What could 2021 mean for privacy, both in the public and private sectors?
It can sometimes feel like the world is moving altogether too quickly these days. From the tumult of 2020, with the pandemic of the coronavirus gripping the globe, to major changes in the way we work, rest and play, our technology and the way we use it has never been more important.
But as 2020 gives way to 2021, there’s no sign of slowing down the significant shifts we’ve already seen. The coming 12 months promise big things – from the Biden administration taking office in the United States, to the UK leaving the European Union and its support for things like GDPR, there are huge shifts afoot that could have an outsized impact on privacy and data protection in 2021.
So, what are they?
Focus on national privacy protection
Citizens of the European Union are currently shielded by the General Data Protection Regulation (GDPR), a set of rules that governs how their data will be used. Although the UK is leaving the European Union, and theoretically could diverge away from Europe on this, it seems likely that they will maintain parity on protecting users’ data.
But they’re far from the only people working in this space. China published a draft of its Personal Information Protection Law (PIPL) in October, which would govern citizens of that country – though whether it’s a smokescreen is still to be seen. India is still debating its Personal Data Protection Bill, tabled in 2019, though there is hope it will come into law this year.
And California’s CCPA, which has been dubbed a US GDPR, has attracted the interest of other states, who could follow in 2021. The Biden administration could even introduce a federal consumer privacy bill of rights, granting protections to all users of the internet and any tech platforms nationwide.
Schrems II remains a concern
One of the biggest shifts in data protection and privacy in 2020 will continue to rumble on in 2021, as the aftershocks of Schrems II will still be felt.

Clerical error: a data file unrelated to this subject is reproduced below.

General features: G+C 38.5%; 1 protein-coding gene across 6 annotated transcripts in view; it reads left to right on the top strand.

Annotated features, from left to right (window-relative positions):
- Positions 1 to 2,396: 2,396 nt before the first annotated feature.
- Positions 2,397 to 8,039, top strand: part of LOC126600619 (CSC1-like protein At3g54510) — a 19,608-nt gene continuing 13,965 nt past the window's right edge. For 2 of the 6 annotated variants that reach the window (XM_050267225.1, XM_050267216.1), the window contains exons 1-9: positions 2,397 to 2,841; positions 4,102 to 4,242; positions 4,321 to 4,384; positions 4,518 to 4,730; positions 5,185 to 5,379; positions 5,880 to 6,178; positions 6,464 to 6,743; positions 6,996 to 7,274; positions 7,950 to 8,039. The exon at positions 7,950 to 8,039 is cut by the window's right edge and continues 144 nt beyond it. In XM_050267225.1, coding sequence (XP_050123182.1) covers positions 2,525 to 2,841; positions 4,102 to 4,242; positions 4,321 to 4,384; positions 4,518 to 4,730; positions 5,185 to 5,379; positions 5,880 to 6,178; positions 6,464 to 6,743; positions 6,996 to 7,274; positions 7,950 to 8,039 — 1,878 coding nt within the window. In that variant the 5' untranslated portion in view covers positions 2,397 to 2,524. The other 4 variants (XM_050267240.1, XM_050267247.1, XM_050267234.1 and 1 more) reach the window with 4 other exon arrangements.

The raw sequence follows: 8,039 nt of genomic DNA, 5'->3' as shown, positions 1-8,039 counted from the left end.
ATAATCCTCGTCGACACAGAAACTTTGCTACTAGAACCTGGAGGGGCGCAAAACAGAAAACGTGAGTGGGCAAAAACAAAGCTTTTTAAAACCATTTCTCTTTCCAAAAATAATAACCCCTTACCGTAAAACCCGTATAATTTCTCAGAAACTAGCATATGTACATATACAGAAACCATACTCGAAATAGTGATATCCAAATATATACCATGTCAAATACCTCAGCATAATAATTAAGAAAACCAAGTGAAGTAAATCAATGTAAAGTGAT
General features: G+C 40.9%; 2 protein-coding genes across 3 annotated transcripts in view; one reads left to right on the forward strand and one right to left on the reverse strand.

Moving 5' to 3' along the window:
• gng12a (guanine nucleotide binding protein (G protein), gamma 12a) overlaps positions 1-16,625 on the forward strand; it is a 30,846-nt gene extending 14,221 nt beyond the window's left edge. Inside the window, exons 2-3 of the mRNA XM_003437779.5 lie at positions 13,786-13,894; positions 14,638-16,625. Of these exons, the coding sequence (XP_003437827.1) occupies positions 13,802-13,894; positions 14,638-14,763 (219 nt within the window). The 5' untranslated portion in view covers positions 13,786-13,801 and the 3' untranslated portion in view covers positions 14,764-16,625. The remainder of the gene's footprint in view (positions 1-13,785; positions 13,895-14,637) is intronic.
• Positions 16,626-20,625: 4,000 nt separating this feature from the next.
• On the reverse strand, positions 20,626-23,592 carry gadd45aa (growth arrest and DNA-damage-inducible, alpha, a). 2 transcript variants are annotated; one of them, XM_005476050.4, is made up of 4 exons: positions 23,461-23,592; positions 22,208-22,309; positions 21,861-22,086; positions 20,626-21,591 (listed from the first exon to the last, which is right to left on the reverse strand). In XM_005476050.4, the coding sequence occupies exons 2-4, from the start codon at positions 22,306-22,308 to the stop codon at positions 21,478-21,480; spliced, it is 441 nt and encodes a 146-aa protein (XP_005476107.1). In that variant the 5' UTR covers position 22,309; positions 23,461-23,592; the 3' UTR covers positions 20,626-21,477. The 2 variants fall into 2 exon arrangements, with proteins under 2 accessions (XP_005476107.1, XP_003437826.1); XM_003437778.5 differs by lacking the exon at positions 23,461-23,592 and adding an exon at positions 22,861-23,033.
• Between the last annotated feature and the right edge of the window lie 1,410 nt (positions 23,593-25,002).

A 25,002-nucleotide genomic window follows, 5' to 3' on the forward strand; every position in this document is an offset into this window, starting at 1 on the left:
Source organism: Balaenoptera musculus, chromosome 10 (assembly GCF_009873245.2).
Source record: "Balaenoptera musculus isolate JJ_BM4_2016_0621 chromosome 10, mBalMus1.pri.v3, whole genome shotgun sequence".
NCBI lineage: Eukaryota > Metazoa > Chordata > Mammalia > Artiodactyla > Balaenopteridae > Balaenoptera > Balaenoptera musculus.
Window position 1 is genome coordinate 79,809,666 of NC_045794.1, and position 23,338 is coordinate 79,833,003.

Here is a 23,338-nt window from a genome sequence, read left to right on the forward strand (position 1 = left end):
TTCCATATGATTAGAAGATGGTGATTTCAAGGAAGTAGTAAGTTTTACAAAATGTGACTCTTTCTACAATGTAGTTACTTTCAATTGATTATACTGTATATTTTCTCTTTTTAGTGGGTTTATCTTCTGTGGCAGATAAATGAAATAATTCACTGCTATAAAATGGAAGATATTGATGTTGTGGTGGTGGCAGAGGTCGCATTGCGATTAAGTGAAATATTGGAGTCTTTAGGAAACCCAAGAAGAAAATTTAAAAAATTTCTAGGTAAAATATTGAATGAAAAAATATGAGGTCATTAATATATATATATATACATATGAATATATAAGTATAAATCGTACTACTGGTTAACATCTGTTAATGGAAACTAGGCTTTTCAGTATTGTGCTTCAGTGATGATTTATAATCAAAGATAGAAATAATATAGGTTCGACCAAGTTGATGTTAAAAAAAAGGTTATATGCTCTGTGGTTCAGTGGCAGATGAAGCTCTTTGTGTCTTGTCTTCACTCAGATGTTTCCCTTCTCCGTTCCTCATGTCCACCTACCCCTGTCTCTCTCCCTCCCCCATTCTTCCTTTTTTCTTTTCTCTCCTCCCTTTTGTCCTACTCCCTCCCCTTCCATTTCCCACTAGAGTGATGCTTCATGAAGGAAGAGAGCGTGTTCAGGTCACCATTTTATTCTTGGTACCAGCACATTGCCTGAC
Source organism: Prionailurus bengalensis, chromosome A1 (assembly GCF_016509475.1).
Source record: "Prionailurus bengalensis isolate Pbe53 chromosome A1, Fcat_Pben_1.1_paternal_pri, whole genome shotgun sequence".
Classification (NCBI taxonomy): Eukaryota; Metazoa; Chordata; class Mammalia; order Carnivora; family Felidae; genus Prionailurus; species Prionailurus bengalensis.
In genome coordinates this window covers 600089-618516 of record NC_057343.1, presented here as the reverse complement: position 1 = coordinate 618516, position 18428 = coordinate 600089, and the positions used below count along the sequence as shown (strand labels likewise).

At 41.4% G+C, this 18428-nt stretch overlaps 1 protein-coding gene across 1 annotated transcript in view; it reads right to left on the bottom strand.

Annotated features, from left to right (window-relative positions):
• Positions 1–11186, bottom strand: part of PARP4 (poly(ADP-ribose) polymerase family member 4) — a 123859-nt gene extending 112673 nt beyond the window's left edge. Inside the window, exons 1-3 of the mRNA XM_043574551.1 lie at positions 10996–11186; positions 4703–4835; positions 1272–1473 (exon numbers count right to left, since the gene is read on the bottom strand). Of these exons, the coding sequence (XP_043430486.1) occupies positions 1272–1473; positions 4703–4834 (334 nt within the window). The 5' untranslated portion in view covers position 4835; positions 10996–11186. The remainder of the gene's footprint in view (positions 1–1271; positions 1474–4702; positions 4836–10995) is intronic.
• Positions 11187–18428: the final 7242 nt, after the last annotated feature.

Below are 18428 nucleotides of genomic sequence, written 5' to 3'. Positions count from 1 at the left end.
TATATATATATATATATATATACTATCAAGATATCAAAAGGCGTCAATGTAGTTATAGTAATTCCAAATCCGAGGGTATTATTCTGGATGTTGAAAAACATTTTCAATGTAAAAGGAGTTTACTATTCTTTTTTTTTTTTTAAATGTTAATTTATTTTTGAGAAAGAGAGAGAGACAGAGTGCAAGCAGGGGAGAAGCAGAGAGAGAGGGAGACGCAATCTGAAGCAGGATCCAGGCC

The decision by the European Union in October 2020 means that EU privacy rules have jurisdiction over national security rules anywhere else.
Companies who transfer EU citizens’ data outside the EU have to adhere to stronger rights. Schrems II is going to be a headache for many companies who find it difficult to adhere to the global reach of European law, but it seems likely that they’ll have to if they want to continue to serve the hundreds of millions of European uses who comprise a large share of their business.
Home working shifts continue to cause alarm
Shipping personal data around the world could become a flashpoint for employers who are seeking to gain a little more control over how their workforce spend their working hours.
We’ve already seen the first flourishes of a surveillance state in the workplace, with data tracking wristbands that purport to know when employees are unsatisfied with their current conditions.
For bosses, it’s a boon – but expect to see a raft of legislation and lawsuits over the notion that you’re required to give up data about your health and wellbeing to your employer – especially when you’re sat at home.
What’s likely to happen is that this will trigger a reckoning in collecting employee data, believes Heidi Shey of Forrester. “Consumer demand, innovation, and the pandemic are changing the way we work and igniting employers’ desire to collect, analyze, and share employee personal data,” she says. “It’s an opportunity, but without the right safeguards, it becomes a trap, and we predict in 2021 regulatory and legal activity regarding employee privacy will double.”